of a very important manufacture, and 
was at that time, to Europeans, undoubtedly 
the most valuable of all the vegetable 
productions of those islands. But though, 
in the end of the fifteenth century, the muslins 
and other cotton goods of the East Indies 
were much esteemed in every part of Europe
the cotton manufacture itself was not 
cultivated in any part of it. Even this production, 
therefore, could not at that time appear 
in the eyes of Europeans to be of very 
great consequence
Finding nothing, either in the animals 
or vegetables of the newly discovered countries 
which could justify a very advantageous 
representation of them, Columbus turned 
his view towards their minerals; and in 
the richness of their productions of this third 
kingdom, he flattered himself he had found
full compensation for the insignificancy of those 
of the other two. The little bits of gold with 
which the inhabitants ornamented their dress
and which, he was informed, they frequently 
found in the rivulets and torrents which fell 
from the mountains, were sufficient to satisfy 
him that those mountains abounded with the 
richest gold mines. St. Domingo, therefore, 
was represented as a country abounding with 
gold, and upon that account (according to 
the prejudices not only of the present times
but of those times), an inexhaustible source of 
real wealth to the crown and kingdom of 
Spain. When Columbus, upon his return 
from his first voyage, was introduced with a 
sort of triumphal honours to the sovereigns of 
Castile and Arragon, the principal productions 
of the countries which he had discovered were 
carried in solemn procession before him. The 
only valuable part of them consisted in some 
little fillets, bracelets, and other ornaments of 
gold, and in some bales of cotton. The rest were 
mere objects of vulgar wonder and curiosity; 
some reeds of an extraordinary size, some 
birds of a very beautiful plumage, and some 
stuffed skins of the huge alligator and manati
all of which were preceded by six or seven 
of the wretched natives, whose singular colour 
and appearance added greatly to the novelty 
of the show. 
In consequence of the representations of 
Columbus, the council of Castile determined 
to take possession of the countries of which 
the inhabitants were plainly incapable of defending 
themselves. The pious purpose of 
converting them to Christianity sanctified the 
injustice of the project. But the hope of 
finding treasures of gold there was the sole 
motive which prompted to undertake it; and 
to give this motive the greater weight, it was 
proposed by Columbus, that the half of all 
the gold and silver that should be found there, 
should belong to the crown. This proposal 
was approved of by the council. 
As long as the whole, or the greater part 
of the gold which the first adventurers imported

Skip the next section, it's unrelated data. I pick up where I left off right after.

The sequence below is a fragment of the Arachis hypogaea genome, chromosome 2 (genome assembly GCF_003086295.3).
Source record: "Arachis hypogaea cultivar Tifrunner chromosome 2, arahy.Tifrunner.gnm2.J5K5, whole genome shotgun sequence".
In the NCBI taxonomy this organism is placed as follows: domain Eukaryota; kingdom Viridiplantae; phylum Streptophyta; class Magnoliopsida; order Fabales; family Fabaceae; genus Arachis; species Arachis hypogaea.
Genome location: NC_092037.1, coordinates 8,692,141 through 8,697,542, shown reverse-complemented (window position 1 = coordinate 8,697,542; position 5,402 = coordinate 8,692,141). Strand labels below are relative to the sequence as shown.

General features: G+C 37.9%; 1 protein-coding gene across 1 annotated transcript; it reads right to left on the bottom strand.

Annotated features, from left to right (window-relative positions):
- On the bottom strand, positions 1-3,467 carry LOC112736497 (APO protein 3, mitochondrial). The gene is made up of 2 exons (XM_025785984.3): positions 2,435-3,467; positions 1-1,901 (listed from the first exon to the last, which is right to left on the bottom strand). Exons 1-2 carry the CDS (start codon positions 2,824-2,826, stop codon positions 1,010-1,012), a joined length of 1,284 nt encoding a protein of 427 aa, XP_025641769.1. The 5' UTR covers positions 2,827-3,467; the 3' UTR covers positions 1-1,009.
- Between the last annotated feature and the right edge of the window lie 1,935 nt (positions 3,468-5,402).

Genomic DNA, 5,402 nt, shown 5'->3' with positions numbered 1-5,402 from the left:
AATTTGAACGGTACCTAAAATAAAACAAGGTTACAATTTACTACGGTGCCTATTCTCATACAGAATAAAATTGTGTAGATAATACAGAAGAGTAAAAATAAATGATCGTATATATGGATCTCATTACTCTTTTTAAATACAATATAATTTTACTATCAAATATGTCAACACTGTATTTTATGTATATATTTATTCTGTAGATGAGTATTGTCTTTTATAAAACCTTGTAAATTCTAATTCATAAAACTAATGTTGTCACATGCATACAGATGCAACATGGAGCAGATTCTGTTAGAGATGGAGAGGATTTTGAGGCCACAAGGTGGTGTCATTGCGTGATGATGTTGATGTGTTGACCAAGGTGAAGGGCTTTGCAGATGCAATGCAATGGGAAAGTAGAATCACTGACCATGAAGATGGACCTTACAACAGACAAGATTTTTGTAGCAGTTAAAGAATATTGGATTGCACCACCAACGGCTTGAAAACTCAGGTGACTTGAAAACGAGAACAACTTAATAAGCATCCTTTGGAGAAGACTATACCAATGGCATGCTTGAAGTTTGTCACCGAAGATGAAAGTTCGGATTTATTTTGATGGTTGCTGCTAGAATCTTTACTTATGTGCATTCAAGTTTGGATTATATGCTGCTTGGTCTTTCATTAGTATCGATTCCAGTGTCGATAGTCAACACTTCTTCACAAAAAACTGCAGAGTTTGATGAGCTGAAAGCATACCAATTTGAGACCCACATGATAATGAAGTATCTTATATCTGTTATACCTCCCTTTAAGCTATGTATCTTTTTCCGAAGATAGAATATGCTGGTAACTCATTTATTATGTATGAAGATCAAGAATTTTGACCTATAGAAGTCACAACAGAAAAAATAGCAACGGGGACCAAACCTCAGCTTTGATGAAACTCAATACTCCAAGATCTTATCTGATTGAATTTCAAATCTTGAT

into Europe was got by so very easy 
a method as the plundering of the defenceless 
natives, it was not perhaps very difficult to 
pay even this heavy tax; but when the natives 
were once fairly stript of all that they 
had, which, in St. Domingo, and in all the 
other countries discovered by Columbus, was 
done completely in six or eight years, and 
when, in order to find more, it had become 
necessary to dig for it in the mines, there was 
no longer any possibility of paying this tax. 
The rigorous exaction of it, accordingly, first 
occasioned, it is said, the total abandoning 
of the mines of St. Domingo, which have 
never been wrought since. It was soon reduced, 
therefore, to a third; then to a fifth; 
afterwards to a tenth; and at last to a twentieth 
part of the gross produce of the gold 
mines. The tax upon silver continued for a 
long time to be a fifth of the gross produce. 
It was reduced to a tenth only in the course 
of the present century. But the first adventurers 
do not appear to have been much interested 
about silver. Nothing less precious 
than gold seemed worthy of their attention
All the other enterprizes of the Spaniards 
in the New World, subsequent to those of 
Columbus, seem to have been prompted by 
the same motive. It was the sacred thirst of 
gold that carried Ovieda, Nicuessa, and Vasco 
Nugnes de Balboa, to the Isthmus of Darien
that carried Cortes to Mexico, Almagro and 
Pizarro to Chili and Peru. When those adventurers 
arrived upon any unknown coast, 
their first inquiry was always if there was any 
gold to be found there; and according to the 
information which they received concerning 
this particular, they determined either to quit 
the country or to settle in it. 
Of all those expensive and uncertain projects
however, which bring bankruptcy up 
on the greater part of the people who engage 
in them, there is none, perhaps, more 
perfectly ruinous than the search after new 
silver and gold mines. It is, perhaps, the most 
disadvantageous lottery in the world, or the 
one in which the gain of those who draw the 
prizes bears the least proportion to the loss of 
those who draw the blanks; for though the 
prizes are few, and the blanks many, the common 
price of a ticket is the whole fortune of 
a very rich man. Projects of mining, instead 
of replacing the capital employed in them, together 
with the ordinary profits of stock, commonly 
absorb both capital and profit. They 
are the projects, therefore, to which, of all 
others, a prudent lawgiver, who desired to 
increase the capital of his nation, would least 
choose to give any extraordinary encouragement, 
or to turn towards them a greater share 
of that capital than what would go to them 
of its own accord. Such, in reality, is the 
absurd confidence which almost all men have 
in their own good fortune, that wherever there 
is the least probability of success, too great